On content farms

It looks like Google has taken action against content farms, low-quality sites that publish articles about anything and everything quickly, and try to make money from the ads.

I can’t tell yet if this has really affected my traffic any–my traffic can drop or jump 20 percent on a daily basis for no apparent reason. But I support the change.
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Pontificating on how to blog

Several people I know have started blogs lately. Conversations with them have reminded me of a few things. I’m far from an A-list blogger, and was never anything more than an E- or F-list guy. At my peak, I got about 2,000 page views per day, but I’m a ways from that now. All I can say now is that I’ve been doing it 11 years. Some people have been blogging longer than me, but not a lot.

Oddly enough, 11 things about blogging came to mind. One for each year?

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Bias is good?

Blekko could be an idea whose time has come. It’s a search engine with bias.

The idea is, you punch in what you’re looking for, and include a slash term to bias the search in a particular direction. That could help filter out spam sites–sites that are loaded with keywords and a few links but no real content, for instance.

But I imagine some significant percentage of its users will use it to try to find content they already agree with. Read more

A late adopter’s survival guide to Facebook: Part 3 of 3

This is part 3 in my series on Facebook and avoiding pitfalls. Here’s part 1.

Too many friends

Psychology professor and self-help pioneer Jess Lair used to ask people if they had five friends. If they said no, he said to go make some–with fewer than five, you wear your friends out. If they said they had a lot more than five, he said no they don’t–they have a lot of acquaintances. People don’t have enough time and energy to maintain more than about five deep friendships.

I think about that when I see people who have hundreds of Facebook friends. One Facebook meme I’ve seen is people posting a status update that just says, “Tell me how I know you?”

By hiding game/app updates, you can make it a lot easier to keep up with larger numbers of people. Hiding friends who post excessively helps as well.

But the odd thing is, even though I’ve done these things, there are still friends I’ve never seen a status update from. They appear to be active. Many of them have hundreds or thousands of friends. Whether they’re using filters and I’m just not in any group that gets their updates, or whether Facebook just isn’t designed to handle hundreds of relationships, I don’t know.

There’s nothing inherently wrong with wanting to keep in touch with large numbers of people, but don’t let the “friends” misnomer get in the way of the relationships that are most important to you.

The power of lists to filter updates and avoid conflict

Sometimes you may post something that you suspect will rile certain friends up. Hopefully it will be a small number of them. Before posting, click on the lock icon, and there’s an option there labeled hide. Start typing the names of friends you don’t want to see the post, then select them. This will keep them from seeing the post, and hopefully prevent you from inadvertently starting a world war.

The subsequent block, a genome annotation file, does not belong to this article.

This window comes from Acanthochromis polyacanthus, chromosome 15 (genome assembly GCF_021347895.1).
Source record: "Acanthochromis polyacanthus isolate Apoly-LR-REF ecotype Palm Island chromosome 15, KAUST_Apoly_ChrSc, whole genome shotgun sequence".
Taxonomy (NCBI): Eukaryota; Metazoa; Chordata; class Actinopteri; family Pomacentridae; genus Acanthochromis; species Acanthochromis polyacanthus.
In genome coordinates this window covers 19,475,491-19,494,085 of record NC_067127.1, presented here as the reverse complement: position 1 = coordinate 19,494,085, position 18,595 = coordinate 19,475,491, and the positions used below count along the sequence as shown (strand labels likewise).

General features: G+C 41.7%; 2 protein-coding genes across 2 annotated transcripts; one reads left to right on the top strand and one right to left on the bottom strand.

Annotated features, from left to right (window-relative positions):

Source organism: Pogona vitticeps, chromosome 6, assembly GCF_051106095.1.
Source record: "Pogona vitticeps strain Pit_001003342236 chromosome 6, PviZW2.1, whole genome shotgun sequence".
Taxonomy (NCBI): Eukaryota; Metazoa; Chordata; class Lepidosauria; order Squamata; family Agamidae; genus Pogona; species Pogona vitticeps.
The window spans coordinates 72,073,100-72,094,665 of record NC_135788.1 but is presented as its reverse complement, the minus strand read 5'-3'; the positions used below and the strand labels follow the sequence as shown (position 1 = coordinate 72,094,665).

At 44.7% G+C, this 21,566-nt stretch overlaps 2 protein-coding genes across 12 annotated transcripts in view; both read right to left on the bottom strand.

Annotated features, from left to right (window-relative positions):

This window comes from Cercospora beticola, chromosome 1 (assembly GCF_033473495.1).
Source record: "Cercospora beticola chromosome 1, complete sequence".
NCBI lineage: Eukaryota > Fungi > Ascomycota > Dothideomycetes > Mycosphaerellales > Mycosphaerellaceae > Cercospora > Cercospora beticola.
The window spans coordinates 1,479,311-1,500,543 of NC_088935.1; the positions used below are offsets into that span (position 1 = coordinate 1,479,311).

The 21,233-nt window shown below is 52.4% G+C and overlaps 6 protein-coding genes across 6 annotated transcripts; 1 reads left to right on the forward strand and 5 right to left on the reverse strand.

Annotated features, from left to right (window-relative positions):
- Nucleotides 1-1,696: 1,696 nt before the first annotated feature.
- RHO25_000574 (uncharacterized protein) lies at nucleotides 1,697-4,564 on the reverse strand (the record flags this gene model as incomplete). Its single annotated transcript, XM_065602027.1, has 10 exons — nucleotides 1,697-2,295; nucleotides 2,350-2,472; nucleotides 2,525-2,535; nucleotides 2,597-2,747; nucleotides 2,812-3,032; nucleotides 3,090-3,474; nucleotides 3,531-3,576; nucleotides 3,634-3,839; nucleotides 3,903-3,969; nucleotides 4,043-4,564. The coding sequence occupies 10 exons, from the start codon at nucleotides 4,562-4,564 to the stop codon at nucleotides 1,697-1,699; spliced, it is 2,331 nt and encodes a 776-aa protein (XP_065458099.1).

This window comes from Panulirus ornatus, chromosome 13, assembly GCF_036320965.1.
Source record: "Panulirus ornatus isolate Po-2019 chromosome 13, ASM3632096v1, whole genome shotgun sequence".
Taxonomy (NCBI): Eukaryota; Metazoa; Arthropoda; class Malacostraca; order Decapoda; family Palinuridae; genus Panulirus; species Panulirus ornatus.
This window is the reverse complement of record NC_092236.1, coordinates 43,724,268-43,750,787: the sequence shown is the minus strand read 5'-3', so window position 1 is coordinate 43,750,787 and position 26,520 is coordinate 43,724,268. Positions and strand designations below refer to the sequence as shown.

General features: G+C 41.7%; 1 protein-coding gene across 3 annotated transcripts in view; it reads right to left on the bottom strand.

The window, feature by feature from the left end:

A former Mizzou classmate clued me in to an even better tip: Some people go so far as to create lists and hide certain updates from those lists. Click on Friends, then click Edit Friends, then click Create List. Name the list by topic, add friends you don’t want to send updates on that topic, then click Create List. Now, when you go to post a status update, when you click on the lock, you can type the name of that list into the hide option.

You can also use lists to avoid sending irrelevant updates to all 999 of your closest friends. You can create lists of family, coworkers, former coworkers, former classmates, and any other list that’s useful to you. Then, if you want to send an update just to your family, type your update, click the lock, select customize, select specific people, and then type the name of the group. Now you can send a message to your whole family and not worry about bothering other people who won’t care or understand the message.

And then you can use those lists to see updates just from those specific groups, so if you ever wonder what your old coworkers from Initech are up to, you can find out really quickly. Just click on Friends, then click that list, and you’ll see all the recent updates from the people on that list.

The upside

Despite the pitfalls, there’s enough upside to make it worthwhile. I’ve questioned it a couple of times, but never for more than a few days.

It is an effective way to keep in touch. One blatant example: Last summer, we had a project at work that required several teams to travel. Those of us who had Facebook accounts knew how the remote teams were doing. Those who didn’t knew very little. It was a lot easier to sign in to Facebook at the end of the day than it was to use our convoluted e-mail system from the road.

I also find it easier to deal with than e-mail. I used to get more e-mail per day than I could possibly read or respond to in 24 hours. With Facebook, people’s expectations are more reasonable. I have a much better handle on what’s going on in people’s lives by spending a few minutes on Facebook than I did plowing through hundreds of e-mail messages.